As the PQ continued to bleed support and it increasingly looked like the Liberals would win the election, Marois tried to bring up the legacy of corruption from the previous Liberal government.  However, hypocrisy stalked Marois and the PQ at every step.  For example, Marois denounced the fact that Liberal leader Philippe Couillard had once had a bank account in the tax haven of Jersey Island, calling it “unacceptable”.  QS then questioned Marois why Péladeau had over 60 of his companies registered in Delaware, another tax haven, including Vidéotron, Archambault, and Sun Media.  Marois questioned Couillard over the fact that 18 former cabinet ministers in the corruption-tainted Charest government were running in the present election.  Two days before the election, La Presse, citing leaked reports from the province’s anti-corruption squad, reported that there was a corrupt bidding scheme involving engineering firms who bid on contracts and then donated money to the PQ.  While this scheme was occurring, both Pauline Marois and François Légault (the current leader of the CAQ) were ministers in the PQ government.  All of Marois’ pleas, to “Trust me,” obviously rang hollow to most Quebecers’ ears.

Furthermore, the PQ’s attempts to portray themselves as the defenders of “the real values of the Quebecois” fell on deaf ears.  Sebastien Dallaire from the Léger polling firm summed up the effect of the charter well when he said, “Even though they liked the idea, and majority of Quebecers were in favour of it, it [the charter] was not a priority.”  As we have stated many times in the past, the national question is not the central issue on the minds of most Quebecers.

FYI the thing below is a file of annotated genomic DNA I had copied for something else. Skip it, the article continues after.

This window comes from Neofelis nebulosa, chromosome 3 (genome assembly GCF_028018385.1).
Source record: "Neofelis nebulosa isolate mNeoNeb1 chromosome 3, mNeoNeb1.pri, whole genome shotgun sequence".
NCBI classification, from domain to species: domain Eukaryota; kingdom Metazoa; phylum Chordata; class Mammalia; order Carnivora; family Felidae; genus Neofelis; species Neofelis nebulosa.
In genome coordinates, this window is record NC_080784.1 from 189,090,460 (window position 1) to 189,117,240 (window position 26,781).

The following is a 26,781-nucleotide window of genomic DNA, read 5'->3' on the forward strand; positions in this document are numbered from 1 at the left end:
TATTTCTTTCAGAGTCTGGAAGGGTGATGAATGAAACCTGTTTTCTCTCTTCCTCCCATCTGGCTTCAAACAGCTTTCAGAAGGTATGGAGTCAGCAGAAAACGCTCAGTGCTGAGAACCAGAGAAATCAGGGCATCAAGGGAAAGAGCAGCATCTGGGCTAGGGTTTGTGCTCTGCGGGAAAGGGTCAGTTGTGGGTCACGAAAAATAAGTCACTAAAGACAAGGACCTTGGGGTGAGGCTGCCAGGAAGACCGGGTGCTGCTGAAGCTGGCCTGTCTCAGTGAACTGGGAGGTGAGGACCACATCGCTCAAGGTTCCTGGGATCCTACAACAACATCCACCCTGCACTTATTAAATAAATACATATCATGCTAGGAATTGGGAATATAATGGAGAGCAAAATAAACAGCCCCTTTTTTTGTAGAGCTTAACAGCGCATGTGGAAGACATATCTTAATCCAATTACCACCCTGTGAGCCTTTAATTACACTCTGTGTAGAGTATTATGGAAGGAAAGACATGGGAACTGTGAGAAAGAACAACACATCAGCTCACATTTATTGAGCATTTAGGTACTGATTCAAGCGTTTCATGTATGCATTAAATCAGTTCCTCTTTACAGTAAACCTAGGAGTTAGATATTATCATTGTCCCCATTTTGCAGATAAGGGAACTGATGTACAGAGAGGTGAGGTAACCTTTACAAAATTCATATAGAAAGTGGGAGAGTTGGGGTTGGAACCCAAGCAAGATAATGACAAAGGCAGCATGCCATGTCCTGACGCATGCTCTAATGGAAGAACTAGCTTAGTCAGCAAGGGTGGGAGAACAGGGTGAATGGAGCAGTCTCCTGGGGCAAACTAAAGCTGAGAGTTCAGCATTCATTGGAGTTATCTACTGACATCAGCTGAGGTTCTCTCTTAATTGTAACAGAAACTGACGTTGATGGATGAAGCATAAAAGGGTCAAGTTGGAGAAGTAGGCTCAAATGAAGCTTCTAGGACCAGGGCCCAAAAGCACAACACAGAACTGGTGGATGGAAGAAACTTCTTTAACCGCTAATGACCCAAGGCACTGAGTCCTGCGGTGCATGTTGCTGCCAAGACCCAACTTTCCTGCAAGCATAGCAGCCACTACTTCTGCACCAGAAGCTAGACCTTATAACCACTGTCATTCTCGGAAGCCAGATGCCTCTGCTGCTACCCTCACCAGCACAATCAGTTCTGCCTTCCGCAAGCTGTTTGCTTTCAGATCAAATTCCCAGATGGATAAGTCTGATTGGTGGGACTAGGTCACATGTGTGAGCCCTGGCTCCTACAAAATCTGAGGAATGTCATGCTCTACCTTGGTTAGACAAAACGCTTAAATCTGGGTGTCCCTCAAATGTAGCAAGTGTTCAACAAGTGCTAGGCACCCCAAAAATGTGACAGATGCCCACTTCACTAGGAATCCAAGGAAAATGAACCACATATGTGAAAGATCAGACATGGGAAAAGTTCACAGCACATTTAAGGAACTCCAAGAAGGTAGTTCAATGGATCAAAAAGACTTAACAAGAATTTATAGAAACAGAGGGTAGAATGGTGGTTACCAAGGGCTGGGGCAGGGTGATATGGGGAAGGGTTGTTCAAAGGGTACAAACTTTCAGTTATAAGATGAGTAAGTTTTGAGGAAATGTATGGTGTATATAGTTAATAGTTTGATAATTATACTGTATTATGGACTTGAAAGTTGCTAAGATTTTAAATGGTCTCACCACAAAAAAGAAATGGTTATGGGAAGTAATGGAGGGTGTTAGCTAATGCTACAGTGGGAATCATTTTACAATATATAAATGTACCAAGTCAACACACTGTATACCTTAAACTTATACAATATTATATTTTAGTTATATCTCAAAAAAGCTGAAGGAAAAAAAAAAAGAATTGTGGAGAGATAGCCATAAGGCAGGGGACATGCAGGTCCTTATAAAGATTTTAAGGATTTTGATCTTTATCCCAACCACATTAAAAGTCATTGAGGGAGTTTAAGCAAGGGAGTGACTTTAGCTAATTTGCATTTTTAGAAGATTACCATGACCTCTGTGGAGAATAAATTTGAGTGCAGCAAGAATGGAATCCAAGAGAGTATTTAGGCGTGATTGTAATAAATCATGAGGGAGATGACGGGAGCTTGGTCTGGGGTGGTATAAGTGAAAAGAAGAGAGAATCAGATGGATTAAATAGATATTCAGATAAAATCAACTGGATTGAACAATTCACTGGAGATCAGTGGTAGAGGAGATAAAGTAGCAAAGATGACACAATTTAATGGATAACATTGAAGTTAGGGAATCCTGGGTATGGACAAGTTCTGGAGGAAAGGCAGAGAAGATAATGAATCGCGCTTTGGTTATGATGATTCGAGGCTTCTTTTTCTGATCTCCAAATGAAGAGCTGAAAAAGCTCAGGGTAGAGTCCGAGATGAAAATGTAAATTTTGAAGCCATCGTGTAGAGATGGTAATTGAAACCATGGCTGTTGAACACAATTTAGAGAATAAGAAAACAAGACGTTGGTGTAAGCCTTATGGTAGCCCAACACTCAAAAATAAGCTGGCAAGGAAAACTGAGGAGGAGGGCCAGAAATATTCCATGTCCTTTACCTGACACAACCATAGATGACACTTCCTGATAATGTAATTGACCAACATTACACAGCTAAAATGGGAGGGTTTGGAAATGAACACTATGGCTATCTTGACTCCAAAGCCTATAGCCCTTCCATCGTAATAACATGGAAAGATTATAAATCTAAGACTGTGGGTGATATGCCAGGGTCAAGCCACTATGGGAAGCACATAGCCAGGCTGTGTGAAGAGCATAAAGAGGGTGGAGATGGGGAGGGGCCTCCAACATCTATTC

The Liberal campaign slogan, “Together, we take care of real business,” tapped into this sentiment among working-class Quebecers. Former Quebec premier and Liberal campaign consultant, Daniel Johnson, summed up Liberal leader Philippe Couillard’s strategy by saying, “He had a plan to talk about jobs, the economy, health, and education. This is what people wanted to hear about, not other party lines or platforms.”This bread-and-butter strategy is what ensured their victory as they spoke to the central issues on most Quebecers’ minds.During the debates, Liberal leader Philippe Couillard hammered Pauline Marois when she brought up the charter, jabbing at her with points such as, “How many jobs will you create?” or “How many nurses will you hire?” Liberal attack ads also highlighted the job losses suffered under the PQ government.